Editor’s Note: Disney’s D23 fan club held a special screening event for “Bambi” at the Museum of Contemporary Art in Chicago Ill. on Feb. 21, 2011. “Orlando Attractions Magazine” fan Blaine Cummings was in attendance and filed this report.
When I was a kid I was completely amazed by hand drawn animation. My thoughts haven’t changed today. So when I heard I could have a chance to talk with Disney animator Andreas Deja, who has worked on characters like Scar, King Triton, Mama Odie and Bambi (Bambi II), I was extremely excited! On top of that Donnie Dunagan would be there. He’s the voice of young Bambi. (He also starred in 1939’s Son of Frankenstein with Boris Karloff and Tower of London.)
This was basically the first time watching it for me, the last time I saw it I was too young to remember. I couldn’t believe how funny and artistic it was. Over the years I built up a stereotypic view that the movie was sad and long, but I was wrong. Why would I think that? We were dealing with a Disney movie. They combine beauty, emotion and humor all in one. That is why they have been so successful for so long. I also couldn’t help but feel like I was experiencing something not very many people get to do – watch the film in the same room with the man that voiced Bambi roughly 70 years ago. I mean whoa!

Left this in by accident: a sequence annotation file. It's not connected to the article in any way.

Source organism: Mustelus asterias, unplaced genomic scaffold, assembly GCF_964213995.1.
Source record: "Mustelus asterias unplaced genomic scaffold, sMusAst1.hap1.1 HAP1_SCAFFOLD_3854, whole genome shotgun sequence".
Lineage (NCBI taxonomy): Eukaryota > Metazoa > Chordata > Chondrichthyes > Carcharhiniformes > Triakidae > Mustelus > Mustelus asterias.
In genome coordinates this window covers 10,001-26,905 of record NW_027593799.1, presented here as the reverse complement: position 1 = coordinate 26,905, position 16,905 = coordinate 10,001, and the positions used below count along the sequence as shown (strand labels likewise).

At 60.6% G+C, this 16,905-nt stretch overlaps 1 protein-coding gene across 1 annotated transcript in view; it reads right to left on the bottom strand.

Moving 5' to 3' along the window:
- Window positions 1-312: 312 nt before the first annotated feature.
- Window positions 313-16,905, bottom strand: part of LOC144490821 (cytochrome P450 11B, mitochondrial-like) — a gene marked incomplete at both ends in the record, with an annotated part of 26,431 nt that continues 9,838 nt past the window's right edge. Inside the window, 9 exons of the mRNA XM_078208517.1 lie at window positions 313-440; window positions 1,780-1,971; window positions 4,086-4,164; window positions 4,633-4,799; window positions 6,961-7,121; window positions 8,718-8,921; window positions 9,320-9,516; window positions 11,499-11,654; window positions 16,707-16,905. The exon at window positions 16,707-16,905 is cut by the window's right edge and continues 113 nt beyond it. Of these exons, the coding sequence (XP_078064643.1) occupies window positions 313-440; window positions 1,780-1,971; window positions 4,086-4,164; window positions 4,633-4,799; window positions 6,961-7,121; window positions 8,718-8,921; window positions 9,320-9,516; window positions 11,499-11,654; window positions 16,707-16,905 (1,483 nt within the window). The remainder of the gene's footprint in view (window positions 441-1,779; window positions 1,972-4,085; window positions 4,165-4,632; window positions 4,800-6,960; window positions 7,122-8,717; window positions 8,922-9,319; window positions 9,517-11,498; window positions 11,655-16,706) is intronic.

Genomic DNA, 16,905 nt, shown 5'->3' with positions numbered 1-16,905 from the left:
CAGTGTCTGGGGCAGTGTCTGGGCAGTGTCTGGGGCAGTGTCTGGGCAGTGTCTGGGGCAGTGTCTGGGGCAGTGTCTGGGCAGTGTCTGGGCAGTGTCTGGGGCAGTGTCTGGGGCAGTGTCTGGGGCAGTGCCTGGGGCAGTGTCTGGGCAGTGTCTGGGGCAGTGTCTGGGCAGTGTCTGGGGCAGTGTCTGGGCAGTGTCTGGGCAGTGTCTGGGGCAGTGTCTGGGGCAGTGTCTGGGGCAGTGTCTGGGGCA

After the film, we were introduced to both men, and I absolutely loved how a simple question would be asked, but they had so much to answer with. As I was leaving, I got the chance to tell Mr. Dunagan that I could listen to his stories for hours. I wasn’t lying.
Here’s a funny observation: In the movie, the word twitterpation is used, and obviously, the first thing I thought of was Twitter. But their definition of twitterpation is falling in love. I thought that was pretty neat.
Next to Mr. Deja was a drawing easel, and what all of us in the audience hoped for came true. He drew Bambi, and it amazed us all because he did it in less then a minute. I think it only took him that long because he was explaining it to us. It was incredible to see that.
Mr. Dunagan talked about what it was like to work on a film such as this at the age of 6, and how even to this day, he has never met the person who voiced young Thumper. It was great getting the chance to meet and talk with them, even if it was brief. Hearing someone talk about their experience working with Walt is always very interesting.
Here’s my full videos of the presentation: